The Overseas Railroad ran for 23 years before being destroyed by the Labor Day hurricane of 1935 (Parks, 1968). The eye made landfall in the vicinity of Islamorada on Upper Matecumbe Key (Fig. 97B). The highest elevation on Upper Matecumbe is less than 4 m (Lidz and Shinn, 1991); the railroad tracks at Islamorada were 2.1 m above sea level. The so-called "tidal wave" (flood surge) that inundated the island was 5.2 m high (Parks, 1968). Other accounts (e.g., Bartlette, 1997) estimate the surge was higher (up to 6 m with 3-m-high waves on top).

Years later when the U.S. Navy took possession of the abandoned Overseas Terminal on Key West, native material was removed from Florida Bay to construct the spoil island of Fleming Key. Today, Fleming Key is part of the Key West Naval Base. The cut-and-dredge area east of Fleming Key remains clearly visible from the air as a vast dark hole in the bay floor (Fig. 105; see Benthic Ecosystems for Tile 7 and Tile 8).

Benthic Ecosystems for Tile 7
Benthic Ecosystems for Tile 7 [larger version]

Benthic Ecosystems for Tile 8
Benthic Ecosystems for Tile 8 [larger version]

Good compilations of many short articles on the natural and anthropogenic history of the Florida Keys are found in Gallagher et al. (1997) and Zeiller (2005). Examples of human-interest notes are:

  • Fossils and archeological finds show that prehistoric peoples shared the land south of Miami with Ice Age mammals, including dire wolves, the huge American lion, saber-toothed tigers, mastodons, mammoths, and giant ground sloths.

  • The sea was much lower in prehistoric times, exposing more landmass than today, with the coastline on the Gulf Coast being 160 km farther offshore than at present. The climate was much drier, more closely resembling that of modern African savannas.

  • With each rise and fall of sea level, prehistoric peoples migrated north or south in response to fluctuations in landmass size and extent, which, in turn, altered availability of fresh water, animals, and botanicals to hunt for food. Freshwater and food sources also ebbed and flowed with the sea.

  • More than 1,000 shipwrecks dating to the 1500s, 1600s, and 1700s lie off the Florida Keys. Most are Spanish, but some are Dutch, British, and American. They wrecked as a result of storms or illness that disabled the crew. The best known is the Spanish galleon Nuestra Señora de Atocha, which ran aground on a calcrete-coated bedrock high on the south side of the Marquesas-Quicksands ridge in a 1622 hurricane. The bottom of the vessel remained on the sea floor at the site of impact, but the entire upper structure and treasure were scattered several kilometers to the northwest. Much of her gold, silver, and gemstone treasure is on exhibit at the Mel Fisher Maritime Heritage Society in Key West.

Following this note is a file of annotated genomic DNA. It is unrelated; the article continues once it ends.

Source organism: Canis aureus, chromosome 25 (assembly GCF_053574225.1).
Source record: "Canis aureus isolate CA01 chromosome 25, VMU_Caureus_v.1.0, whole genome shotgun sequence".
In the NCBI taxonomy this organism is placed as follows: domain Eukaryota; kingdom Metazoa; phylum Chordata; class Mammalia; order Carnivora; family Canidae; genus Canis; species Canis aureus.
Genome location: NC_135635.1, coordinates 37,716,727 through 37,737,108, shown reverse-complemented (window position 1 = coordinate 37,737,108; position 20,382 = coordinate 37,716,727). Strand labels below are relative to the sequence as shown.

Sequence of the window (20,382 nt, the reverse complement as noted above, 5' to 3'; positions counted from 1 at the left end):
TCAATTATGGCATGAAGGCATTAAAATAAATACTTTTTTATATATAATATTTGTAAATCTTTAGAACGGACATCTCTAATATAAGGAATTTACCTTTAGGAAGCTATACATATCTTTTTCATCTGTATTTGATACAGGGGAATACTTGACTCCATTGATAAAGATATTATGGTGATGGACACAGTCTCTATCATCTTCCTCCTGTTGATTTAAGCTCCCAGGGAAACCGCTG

• The first non-native Americans settled in Key West around 1819. Key West was in the early years more closely related to Cuba than to the U.S.

  • The U.S. acquired Florida from Spain in 1821.

  • Key West has been home to famous writers, the most familiar being Tennessee Williams and Ernest Hemingway. Today, the Hemingway house, replete with its many well-cared-for multi-toed cats, is a historic residence, and Earnest Hemingway look-alike contests are annual events on the island.

  • Key West was designated a naval station in 1823 under command of Commodore David Porter. The Key West Naval Base often hosted visits from President Harry Truman. Truman Avenue and the Truman Annex remain part of the base today.

  • Industries of early settlers in the keys included cigar and salt manufacturing, rum smuggling, pirating, sailing-craft construction, sponging, agriculture, and fishing.

  • "Wrecking" was also a legal profession (as well as a racket). Wreckers boated out to a stranded vessel to rescue survivors and recover cargo. The cargo was taken to a wreckers' court where a Federal judge sold the goods at auction. The captain and crew got a cut, but the U.S. Government got its share as duty on imported goods. Cargo salvage included rich French silk fabrics, Spanish shawls, European clothing, jewels, sewing machines, lumber, coal, scrap iron, bales of cotton, and casks of wine. Modern-day booty includes bales of pot.

Coastal & Marine Geology Program > Center for Coastal & Watershed Studies > Professional Paper 1751